From: SMS on
Ron Hunter wrote:

> It might also be due to most DSLRs being used in 'studio' applications.
> In the field, AA batteries may be preferable due to their ubiquitous
> availability.

At least as an emergency back-up. The vertical grip is an acceptable
back-up venue for AA cells. Li-Ion packs are inexpensive and much more
convenient. Six eneloop cells cost around the same a Li-Ion pack (i.e.
from Amazon, the eneloop cells have an effective cost of $2.50 each when
purchased in eight-packs, for a total cost of $15. A 2000mAH/7.4V BP511
after-market Li-Ion pack is about $12. The smart battery for the newer
Nikon's is $18.50 for a 1500mAH 7.4V pack.

When you had to buy $60 li-ion packs from the manufacturer then there
was a real case for AA cells, at least in terms of price. This is long gone.
From: Thomas T. Veldhouse on
ASAAR <caught(a)22.com> wrote:
>
> There are clocks and there are clocks. I bought a pair made by
> Casio about 16 years ago. They use a single AA battery and are
> electronic (LCD display) rather than mechanical. So far I've only
> had to change the batteries in each twice. If eneloops were used in
> these, I might have to recharge them once every two years.
> Correction. Change "have to" to "want to" :)
>

Agreed ... there probably isn't much benefit to that.

--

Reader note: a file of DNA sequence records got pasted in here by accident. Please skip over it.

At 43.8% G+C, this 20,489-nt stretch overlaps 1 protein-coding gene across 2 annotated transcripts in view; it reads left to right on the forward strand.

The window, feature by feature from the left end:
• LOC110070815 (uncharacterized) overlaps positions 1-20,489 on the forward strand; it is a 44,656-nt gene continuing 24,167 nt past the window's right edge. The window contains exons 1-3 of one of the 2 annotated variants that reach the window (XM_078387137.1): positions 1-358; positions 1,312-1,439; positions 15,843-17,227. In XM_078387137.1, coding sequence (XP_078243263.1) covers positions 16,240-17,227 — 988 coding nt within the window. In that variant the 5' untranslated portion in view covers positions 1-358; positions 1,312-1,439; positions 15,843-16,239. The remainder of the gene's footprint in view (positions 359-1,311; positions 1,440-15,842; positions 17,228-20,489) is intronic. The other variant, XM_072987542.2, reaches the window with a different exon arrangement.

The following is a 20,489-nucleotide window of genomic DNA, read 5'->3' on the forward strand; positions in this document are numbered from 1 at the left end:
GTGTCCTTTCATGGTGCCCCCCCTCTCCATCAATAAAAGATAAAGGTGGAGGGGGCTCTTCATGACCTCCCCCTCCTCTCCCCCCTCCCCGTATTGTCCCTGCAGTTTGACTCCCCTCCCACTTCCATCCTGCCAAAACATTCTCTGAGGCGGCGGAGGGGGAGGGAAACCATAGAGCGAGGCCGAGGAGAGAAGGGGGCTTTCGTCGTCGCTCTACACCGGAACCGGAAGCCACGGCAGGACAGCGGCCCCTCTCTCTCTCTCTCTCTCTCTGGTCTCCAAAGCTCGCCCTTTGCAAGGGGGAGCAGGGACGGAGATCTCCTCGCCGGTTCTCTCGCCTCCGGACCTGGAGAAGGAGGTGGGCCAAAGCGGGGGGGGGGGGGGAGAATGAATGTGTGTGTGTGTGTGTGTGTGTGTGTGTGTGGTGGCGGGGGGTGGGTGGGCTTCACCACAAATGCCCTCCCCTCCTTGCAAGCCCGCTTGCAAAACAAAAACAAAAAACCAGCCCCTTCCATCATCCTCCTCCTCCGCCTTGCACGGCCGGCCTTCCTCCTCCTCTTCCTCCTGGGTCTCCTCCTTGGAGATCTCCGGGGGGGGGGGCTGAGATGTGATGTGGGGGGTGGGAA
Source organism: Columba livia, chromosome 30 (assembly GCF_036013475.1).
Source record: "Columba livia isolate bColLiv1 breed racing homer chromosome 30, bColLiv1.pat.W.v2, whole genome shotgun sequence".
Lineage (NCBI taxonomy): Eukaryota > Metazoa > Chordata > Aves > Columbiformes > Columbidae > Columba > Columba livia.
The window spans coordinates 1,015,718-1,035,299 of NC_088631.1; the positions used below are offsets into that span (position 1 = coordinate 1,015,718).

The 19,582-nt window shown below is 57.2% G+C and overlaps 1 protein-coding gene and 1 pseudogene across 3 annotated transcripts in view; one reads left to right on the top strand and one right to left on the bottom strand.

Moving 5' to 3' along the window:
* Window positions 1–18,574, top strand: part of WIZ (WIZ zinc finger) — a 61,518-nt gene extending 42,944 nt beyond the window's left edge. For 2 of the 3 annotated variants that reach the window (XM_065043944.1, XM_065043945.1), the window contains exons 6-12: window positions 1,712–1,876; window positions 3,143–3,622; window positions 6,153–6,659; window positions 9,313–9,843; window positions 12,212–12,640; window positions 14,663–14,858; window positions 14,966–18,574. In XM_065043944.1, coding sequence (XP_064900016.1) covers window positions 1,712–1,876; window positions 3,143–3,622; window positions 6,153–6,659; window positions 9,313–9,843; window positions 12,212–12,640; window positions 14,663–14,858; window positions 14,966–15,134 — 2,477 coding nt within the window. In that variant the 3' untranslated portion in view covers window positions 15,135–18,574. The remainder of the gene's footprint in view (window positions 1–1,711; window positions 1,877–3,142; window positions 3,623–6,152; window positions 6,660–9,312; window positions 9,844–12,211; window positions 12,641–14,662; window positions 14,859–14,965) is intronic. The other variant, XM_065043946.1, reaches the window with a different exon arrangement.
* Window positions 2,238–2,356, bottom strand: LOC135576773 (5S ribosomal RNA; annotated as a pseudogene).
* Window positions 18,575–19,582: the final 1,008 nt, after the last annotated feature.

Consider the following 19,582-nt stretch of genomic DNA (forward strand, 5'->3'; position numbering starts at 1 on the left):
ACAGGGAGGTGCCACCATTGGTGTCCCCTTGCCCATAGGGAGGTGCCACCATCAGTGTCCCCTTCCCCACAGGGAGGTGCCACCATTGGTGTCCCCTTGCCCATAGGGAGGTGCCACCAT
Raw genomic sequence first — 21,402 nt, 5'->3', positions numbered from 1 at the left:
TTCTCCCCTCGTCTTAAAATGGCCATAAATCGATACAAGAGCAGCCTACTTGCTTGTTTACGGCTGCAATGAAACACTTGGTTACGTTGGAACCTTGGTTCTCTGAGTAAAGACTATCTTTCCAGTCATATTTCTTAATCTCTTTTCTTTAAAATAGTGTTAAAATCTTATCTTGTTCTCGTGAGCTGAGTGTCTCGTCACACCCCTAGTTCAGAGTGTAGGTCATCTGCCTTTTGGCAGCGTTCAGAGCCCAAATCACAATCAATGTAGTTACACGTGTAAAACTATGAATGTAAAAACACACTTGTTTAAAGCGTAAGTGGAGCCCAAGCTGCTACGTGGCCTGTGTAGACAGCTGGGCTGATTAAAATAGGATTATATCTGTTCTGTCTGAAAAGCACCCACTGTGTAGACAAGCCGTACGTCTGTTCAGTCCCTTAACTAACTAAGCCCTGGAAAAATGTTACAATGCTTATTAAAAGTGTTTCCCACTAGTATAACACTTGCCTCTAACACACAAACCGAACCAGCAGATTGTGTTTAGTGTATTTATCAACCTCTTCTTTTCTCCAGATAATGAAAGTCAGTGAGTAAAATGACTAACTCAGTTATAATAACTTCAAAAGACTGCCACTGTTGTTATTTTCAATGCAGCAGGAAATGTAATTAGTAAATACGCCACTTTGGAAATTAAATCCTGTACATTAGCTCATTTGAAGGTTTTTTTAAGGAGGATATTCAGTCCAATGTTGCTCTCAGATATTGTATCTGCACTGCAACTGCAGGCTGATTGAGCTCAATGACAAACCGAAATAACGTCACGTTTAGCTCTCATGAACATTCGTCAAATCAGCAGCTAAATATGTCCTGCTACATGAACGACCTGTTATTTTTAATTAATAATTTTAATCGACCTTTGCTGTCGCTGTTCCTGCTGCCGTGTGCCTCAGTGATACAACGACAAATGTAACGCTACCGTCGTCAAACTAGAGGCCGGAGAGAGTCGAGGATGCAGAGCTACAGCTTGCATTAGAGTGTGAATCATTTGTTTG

Thomas T. Veldhouse

We have more to fear from the bungling of the incompetent than from the
machinations of the wicked.

From: Thomas T. Veldhouse on
Ron Hunter <rphunter(a)charter.net> wrote:
> Let's see. 491 charges at, say 1 recharge/6 months (to make the math
> easy) is 245 years. I am 64, so unless I plan to live about another 100
> years, it probably isn't worth the difference, not to mention the
> hassle. Some things just don't make sense for the 'real world'.

So you won't last as long as the battery ;-)

Anyway, whatever works for you. I get longer life out of the AA Eneloop then
alkaline in my clocks and keep spares charged ... so for me, it is just a swap
like any other when they go dead ... and no new landfill.

--
Thomas T. Veldhouse

We have more to fear from the bungling of the incompetent than from the
machinations of the wicked.

From: Thomas T. Veldhouse on
Bill Tuthill <ccreekin(a)yahoo.com> wrote:
>
> Toyota Motors recently announced a further delay (of another 2-3 years)
> in the introduction of lithium-ion batteries to replace NiMH batteries
> in their hybrid vehicles. Warranty issues, I bet.
>

To my knowledge, they still haven't got LiIon (or poly) to last long enough to
make them cost effective for their owners. Replacing an $5000+ battery every
few years is not exactly a good selling point. Also, LiIon has narrow
charging limits and if there is a failure in the charging circuitry, there
could be a nice fire ... like the laptop batteries. Still, if/when they
finally achieve what they are after, I suspect we will see the technology
trickle down to portable devices and get much longer lifespans on our LiIon
batteries.

--
Thomas T. Veldhouse

We have more to fear from the bungling of the incompetent than from the
machinations of the wicked.

From: Thomas T. Veldhouse on
Ron Hunter <rphunter(a)charter.net> wrote:
>
> It might also be due to most DSLRs being used in 'studio' applications.
> In the field, AA batteries may be preferable due to their ubiquitous
> availability.

I dare say that most, professional or otherwise, are NOT used in 'studio'
applications.

--
Thomas T. Veldhouse

We have more to fear from the bungling of the incompetent than from the
machinations of the wicked.